The NFU has singled out three EU laws which should be ditched or significantly amended after Brexit in its latest report on regulation.
The paper, A Regulatory Regime That Is Fit For Purpose, identified the Nitrates Directive, the Authorisation of Plant Protection Products regulation and the ‘Three Crop Rule’ as the pieces of EU legislation in most desperate need of reform.
The UK’s gold plating of European rules on electronic identification of livestock, which required all readings of sheep tags to be 100 per cent correct, was also highlighted as unfair given other member states’ more relaxed interpretation of the law.
The report made clear Brexit offered opportunities for the UK to slash unnecessary red tape, which costs farmers an average of £5,500 to comply with, but also set out some of the regulatory challenges associated with leaving the EU.
NFU president Meurig Raymond said: “Farmers recognise regulation is a part of farming like any other business, but they are often left frustrated with rules which do not always make practical sense on farm.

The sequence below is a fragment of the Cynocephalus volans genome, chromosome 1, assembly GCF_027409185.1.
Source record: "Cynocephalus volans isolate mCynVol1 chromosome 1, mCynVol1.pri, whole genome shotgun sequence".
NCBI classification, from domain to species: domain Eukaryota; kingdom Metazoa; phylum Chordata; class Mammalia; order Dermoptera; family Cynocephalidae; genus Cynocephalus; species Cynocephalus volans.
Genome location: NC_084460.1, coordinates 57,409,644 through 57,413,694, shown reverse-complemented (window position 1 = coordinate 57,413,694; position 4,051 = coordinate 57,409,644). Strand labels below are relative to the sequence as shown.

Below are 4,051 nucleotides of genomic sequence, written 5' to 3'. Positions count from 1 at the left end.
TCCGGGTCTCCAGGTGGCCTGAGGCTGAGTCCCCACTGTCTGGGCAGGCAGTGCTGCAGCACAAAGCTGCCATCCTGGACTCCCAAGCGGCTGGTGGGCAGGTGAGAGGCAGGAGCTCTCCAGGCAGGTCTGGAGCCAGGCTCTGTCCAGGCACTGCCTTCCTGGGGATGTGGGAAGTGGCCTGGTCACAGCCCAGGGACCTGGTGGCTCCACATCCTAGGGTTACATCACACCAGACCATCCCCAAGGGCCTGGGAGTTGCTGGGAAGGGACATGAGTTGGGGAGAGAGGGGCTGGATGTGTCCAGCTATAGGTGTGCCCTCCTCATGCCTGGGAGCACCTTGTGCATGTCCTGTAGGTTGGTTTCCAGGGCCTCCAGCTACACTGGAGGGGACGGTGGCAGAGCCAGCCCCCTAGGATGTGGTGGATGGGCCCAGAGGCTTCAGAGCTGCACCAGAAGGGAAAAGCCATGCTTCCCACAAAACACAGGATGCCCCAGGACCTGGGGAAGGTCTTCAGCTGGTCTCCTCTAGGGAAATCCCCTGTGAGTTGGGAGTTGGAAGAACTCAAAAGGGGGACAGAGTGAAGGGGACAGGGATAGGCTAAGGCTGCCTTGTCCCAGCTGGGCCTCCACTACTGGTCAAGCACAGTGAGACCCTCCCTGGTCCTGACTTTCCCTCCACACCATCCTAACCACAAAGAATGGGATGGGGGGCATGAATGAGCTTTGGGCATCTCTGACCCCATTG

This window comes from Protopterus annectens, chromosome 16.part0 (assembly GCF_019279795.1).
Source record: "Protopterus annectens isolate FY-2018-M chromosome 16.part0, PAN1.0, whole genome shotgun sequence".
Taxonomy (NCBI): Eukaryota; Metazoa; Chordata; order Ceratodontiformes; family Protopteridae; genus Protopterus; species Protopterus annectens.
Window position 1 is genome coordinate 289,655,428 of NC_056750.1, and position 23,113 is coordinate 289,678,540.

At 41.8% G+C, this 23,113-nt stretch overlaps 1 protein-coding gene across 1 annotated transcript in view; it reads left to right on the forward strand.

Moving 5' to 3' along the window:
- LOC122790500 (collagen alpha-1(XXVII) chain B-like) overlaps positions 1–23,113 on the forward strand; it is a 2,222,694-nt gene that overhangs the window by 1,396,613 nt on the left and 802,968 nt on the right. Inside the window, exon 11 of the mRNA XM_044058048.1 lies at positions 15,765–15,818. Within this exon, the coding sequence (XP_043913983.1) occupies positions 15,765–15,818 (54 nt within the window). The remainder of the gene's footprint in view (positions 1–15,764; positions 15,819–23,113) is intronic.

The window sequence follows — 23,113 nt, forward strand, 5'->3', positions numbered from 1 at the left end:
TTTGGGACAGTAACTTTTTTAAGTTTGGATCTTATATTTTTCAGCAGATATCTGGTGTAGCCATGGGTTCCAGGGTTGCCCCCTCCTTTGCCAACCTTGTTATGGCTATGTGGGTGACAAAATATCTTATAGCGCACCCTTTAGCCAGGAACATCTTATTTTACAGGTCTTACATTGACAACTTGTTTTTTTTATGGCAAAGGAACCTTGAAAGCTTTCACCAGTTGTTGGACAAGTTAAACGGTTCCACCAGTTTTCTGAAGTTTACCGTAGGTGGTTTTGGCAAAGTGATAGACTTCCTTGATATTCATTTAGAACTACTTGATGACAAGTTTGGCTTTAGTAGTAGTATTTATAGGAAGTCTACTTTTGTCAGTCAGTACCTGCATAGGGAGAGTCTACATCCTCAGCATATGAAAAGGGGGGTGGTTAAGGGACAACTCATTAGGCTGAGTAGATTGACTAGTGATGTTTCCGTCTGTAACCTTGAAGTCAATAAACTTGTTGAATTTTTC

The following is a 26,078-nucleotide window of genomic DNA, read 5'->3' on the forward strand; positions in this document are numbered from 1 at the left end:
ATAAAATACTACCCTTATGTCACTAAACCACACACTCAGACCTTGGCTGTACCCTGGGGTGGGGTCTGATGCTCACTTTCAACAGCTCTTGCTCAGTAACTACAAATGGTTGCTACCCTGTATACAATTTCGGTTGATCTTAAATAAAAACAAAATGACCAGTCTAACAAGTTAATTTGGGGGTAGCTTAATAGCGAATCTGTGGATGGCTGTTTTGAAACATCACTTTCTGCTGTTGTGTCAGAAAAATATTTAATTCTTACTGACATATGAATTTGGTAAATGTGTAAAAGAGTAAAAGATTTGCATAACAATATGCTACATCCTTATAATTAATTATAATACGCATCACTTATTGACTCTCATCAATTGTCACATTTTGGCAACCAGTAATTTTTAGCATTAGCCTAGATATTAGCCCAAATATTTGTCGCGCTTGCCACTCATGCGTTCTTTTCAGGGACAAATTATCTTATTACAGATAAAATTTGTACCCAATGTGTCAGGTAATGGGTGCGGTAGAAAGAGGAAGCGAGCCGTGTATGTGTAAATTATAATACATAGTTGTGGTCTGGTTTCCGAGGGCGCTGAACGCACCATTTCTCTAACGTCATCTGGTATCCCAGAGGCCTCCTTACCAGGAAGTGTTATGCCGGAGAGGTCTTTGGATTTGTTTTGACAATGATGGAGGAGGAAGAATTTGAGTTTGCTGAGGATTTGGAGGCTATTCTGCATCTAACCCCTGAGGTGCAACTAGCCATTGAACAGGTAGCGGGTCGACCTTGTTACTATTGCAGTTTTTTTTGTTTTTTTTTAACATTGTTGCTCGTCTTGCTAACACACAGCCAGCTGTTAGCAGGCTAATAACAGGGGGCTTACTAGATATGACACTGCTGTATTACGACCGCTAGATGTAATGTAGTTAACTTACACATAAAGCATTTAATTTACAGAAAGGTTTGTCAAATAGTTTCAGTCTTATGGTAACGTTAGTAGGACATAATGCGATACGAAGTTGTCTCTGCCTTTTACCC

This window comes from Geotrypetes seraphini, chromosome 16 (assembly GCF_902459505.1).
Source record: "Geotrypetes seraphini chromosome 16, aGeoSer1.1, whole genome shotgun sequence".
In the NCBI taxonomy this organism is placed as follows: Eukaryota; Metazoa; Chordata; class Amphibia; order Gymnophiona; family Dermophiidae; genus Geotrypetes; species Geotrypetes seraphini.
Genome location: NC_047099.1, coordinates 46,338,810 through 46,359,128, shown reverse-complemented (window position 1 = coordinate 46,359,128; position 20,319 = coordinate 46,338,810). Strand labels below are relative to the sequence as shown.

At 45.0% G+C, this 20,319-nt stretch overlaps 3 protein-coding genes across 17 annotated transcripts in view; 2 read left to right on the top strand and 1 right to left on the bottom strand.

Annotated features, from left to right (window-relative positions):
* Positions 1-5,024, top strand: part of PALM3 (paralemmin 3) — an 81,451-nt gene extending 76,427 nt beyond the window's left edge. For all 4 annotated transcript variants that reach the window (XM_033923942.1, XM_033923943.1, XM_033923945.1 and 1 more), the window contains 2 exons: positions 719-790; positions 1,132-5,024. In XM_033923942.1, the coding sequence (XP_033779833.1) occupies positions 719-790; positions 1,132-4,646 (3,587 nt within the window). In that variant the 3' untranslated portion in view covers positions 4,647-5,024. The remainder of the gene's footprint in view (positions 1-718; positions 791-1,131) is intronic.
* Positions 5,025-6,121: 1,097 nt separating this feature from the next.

“Leaving the EU provides a unique opportunity to develop a regulatory environment which is better designed and effectively implemented to allow farmers to do what they do best – provide a safe and affordable supply of British food.”
As the Government prepares to bring EU law back to the UK through the EU Withdrawal Bill – formerly known as the Great Repeal Bill – and the Agriculture Bill, the NFU has been busy developing its own proposals on how to amend the most burdensome rules.
It has called on Ministers writing new laws to consider realistic farm practices; give due weight to science; better recognise the expense of complying with rules and ensure any future regulatory action takes into account the size of affected businesses.
Other recommendations include introducing a system of ‘earned recognition’ with regard to inspections, meaning farmers who are members of assurance schemes could have their good practice automatically acknowledged.
The union has also demanded the Government share information about any changes to rules as part of a ‘practical demonstration of transparency’, and said all amendments to existing law must be subjected to proper scrutiny in parliament, with select committees examining secondary legislation such as Statutory Instruments.
NFU Cymru president Stephen James said: “Poor regulation is a cause of significant frustration amongst our membership; it also emerged as a distinct theme in discussions that NFU Cymru held with its members.
“I believe that there is now an opportunity to take a fresh look at how we do regulation and set out our own vision for the new regulatory landscape.”